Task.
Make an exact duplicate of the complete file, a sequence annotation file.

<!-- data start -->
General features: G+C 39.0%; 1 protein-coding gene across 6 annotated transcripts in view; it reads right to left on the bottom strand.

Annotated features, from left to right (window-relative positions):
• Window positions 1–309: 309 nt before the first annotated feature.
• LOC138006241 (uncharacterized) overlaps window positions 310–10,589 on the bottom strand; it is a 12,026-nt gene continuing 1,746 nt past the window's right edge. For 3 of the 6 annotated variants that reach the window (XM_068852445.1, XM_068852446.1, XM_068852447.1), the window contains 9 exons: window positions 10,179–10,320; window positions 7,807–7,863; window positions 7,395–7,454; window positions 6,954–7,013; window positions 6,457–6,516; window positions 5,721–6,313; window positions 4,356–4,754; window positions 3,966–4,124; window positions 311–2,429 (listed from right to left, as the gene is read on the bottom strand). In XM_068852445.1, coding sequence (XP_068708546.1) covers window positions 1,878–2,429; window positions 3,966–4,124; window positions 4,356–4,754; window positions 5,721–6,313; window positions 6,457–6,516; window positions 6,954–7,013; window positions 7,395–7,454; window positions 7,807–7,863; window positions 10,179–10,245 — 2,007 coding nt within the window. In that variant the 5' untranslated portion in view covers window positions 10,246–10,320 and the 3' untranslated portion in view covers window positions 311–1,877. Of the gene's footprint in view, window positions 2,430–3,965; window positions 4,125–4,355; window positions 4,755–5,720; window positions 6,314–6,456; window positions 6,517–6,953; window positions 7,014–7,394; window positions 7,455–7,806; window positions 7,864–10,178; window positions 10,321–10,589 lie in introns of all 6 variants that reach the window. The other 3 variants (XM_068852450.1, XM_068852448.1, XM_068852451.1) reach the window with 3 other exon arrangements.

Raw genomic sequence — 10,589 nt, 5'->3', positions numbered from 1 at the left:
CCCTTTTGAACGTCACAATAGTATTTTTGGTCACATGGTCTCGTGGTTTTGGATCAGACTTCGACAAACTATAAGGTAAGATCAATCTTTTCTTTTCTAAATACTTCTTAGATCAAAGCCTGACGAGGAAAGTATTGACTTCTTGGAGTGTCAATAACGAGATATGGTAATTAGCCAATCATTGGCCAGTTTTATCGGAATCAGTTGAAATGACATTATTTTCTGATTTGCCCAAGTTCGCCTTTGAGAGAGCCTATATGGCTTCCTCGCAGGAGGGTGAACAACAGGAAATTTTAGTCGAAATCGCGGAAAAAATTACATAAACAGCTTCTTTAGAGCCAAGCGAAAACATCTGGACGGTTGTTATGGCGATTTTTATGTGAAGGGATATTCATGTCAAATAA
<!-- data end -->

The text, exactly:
General features: G+C 39.0%; 1 protein-coding gene across 6 annotated transcripts in view; it reads right to left on the bottom strand.

Annotated features, from left to right (window-relative positions):
• Window positions 1–309: 309 nt before the first annotated feature.
• LOC138006241 (uncharacterized) overlaps window positions 310–10,589 on the bottom strand; it is a 12,026-nt gene continuing 1,746 nt past the window's right edge. For 3 of the 6 annotated variants that reach the window (XM_068852445.1, XM_068852446.1, XM_068852447.1), the window contains 9 exons: window positions 10,179–10,320; window positions 7,807–7,863; window positions 7,395–7,454; window positions 6,954–7,013; window positions 6,457–6,516; window positions 5,721–6,313; window positions 4,356–4,754; window positions 3,966–4,124; window positions 311–2,429 (listed from right to left, as the gene is read on the bottom strand). In XM_068852445.1, coding sequence (XP_068708546.1) covers window positions 1,878–2,429; window positions 3,966–4,124; window positions 4,356–4,754; window positions 5,721–6,313; window positions 6,457–6,516; window positions 6,954–7,013; window positions 7,395–7,454; window positions 7,807–7,863; window positions 10,179–10,245 — 2,007 coding nt within the window. In that variant the 5' untranslated portion in view covers window positions 10,246–10,320 and the 3' untranslated portion in view covers window positions 311–1,877. Of the gene's footprint in view, window positions 2,430–3,965; window positions 4,125–4,355; window positions 4,755–5,720; window positions 6,314–6,456; window positions 6,517–6,953; window positions 7,014–7,394; window positions 7,455–7,806; window positions 7,864–10,178; window positions 10,321–10,589 lie in introns of all 6 variants that reach the window. The other 3 variants (XM_068852450.1, XM_068852448.1, XM_068852451.1) reach the window with 3 other exon arrangements.

Raw genomic sequence — 10,589 nt, 5'->3', positions numbered from 1 at the left:
CCCTTTTGAACGTCACAATAGTATTTTTGGTCACATGGTCTCGTGGTTTTGGATCAGACTTCGACAAACTATAAGGTAAGATCAATCTTTTCTTTTCTAAATACTTCTTAGATCAAAGCCTGACGAGGAAAGTATTGACTTCTTGGAGTGTCAATAACGAGATATGGTAATTAGCCAATCATTGGCCAGTTTTATCGGAATCAGTTGAAATGACATTATTTTCTGATTTGCCCAAGTTCGCCTTTGAGAGAGCCTATATGGCTTCCTCGCAGGAGGGTGAACAACAGGAAATTTTAGTCGAAATCGCGGAAAAAATTACATAAACAGCTTCTTTAGAGCCAAGCGAAAACATCTGGACGGTTGTTATGGCGATTTTTATGTGAAGGGATATTCATGTCAAATAA